Tropical Storm Hermine. (NASA-National Oceanic and Atmospheric Administration)

Sweeping bipartisan legislation to support weather research and predictions has passed the Senate.

If approved by the House of Representatives and signed by the president, it will become the first major piece of weather legislation adopted since the early 1990s.

The bill, Weather Research and Forecasting Innovation Act of 2016, H.R. 1561, was approved unanimously in the Senate late Thursday.

The bill’s stated purpose is “to improve the National Oceanic And Atmospheric Administration’s weather research” through investments in observations, computing and modeling, as well as to expand commercial opportunities for providing weather data.

It is specifically aimed to support advances in:

  • Forecasting dangerous storms, including tornadoes and hurricanes.
  • Long-range forecasts for time periods between two weeks and two years
  • Forecast communication
  • Tsunami warnings

“From long-term forecasting that can prevent costly agricultural losses to more actionable information about severe weather, this legislation will help save lives and reduce avoidable property loss,” said Senate Commerce, Science and Transportation Committee Chairman John Thune (R-S.D.), who championed the bill.

The legislation also reforms NOAA’s weather satellite programs, requiring the agency to consider ways to reduce costs and stay on schedule after years of cost overruns and delays. It further calls on NOAA to enter into a pilot program contract to evaluate the private sector’s capabilities in providing space-based weather data.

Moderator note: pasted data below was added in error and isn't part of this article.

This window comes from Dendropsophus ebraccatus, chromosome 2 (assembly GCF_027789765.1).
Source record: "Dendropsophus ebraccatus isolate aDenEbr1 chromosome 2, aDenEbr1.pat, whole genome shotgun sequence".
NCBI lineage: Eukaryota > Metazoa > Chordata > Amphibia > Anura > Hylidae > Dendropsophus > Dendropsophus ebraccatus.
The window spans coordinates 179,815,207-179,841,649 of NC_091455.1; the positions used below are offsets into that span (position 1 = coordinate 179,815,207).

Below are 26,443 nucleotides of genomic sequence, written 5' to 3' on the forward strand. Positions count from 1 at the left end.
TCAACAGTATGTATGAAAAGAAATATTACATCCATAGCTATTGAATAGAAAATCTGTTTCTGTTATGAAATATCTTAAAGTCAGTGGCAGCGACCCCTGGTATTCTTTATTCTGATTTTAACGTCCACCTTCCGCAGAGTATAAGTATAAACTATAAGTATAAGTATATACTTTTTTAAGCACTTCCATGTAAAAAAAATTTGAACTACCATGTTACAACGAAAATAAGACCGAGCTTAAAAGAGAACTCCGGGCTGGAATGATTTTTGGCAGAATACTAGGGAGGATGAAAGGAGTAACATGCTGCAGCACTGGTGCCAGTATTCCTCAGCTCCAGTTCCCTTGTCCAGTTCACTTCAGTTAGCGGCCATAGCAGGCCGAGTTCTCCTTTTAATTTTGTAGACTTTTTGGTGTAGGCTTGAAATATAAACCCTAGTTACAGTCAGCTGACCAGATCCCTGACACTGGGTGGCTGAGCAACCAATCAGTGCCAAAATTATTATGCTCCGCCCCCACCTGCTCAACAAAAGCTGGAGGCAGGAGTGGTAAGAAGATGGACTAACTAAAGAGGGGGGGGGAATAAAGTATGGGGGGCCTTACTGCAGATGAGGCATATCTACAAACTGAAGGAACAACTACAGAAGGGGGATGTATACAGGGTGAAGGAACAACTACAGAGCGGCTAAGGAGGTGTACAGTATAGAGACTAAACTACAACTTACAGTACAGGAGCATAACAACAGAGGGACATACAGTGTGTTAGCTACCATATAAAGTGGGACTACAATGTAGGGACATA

The legislation combines provisions of four separate weather-related bills sponsored by Thune, Sen. Brian Schatz (D-Hawaii), Sen. Marco Rubio (R-Fla.), and House Science, Space and Technology Committee Chairman Lamar Smith (R-Tex.). It also includes an amendment from Sen. Maria Cantwell (D-Wash.) supporting tsunami forecasting.

“The bill strengthens the science to forecast severe heat and cold, storms, tornadoes, tsunamis, droughts, floods and hurricanes so that our warnings are more timely and accurate,” Schatz said. “The bill also improves how the government communicates these threats to the public so that families and businesses can stay safe and be prepared so that they can recover quicker. We cannot stop a tsunami or a hurricane, but better forecasts and better warnings will save lives and livelihoods.”

Rep. Jim Bridenstine (R-Okla.), a cosponsor of the legislation on the House side, is “pleased” with the Senate passage, according to his staff. “The Science, Space and Technology Committee [on which Bridenstine sits] is working with House leadership to get a vote scheduled next week and send it to the President for his signature,” said Christopher Ingraham, senior policy adviser in Bridenstine’s office.

More information

Senate approves bicameral weather forecasting reforms

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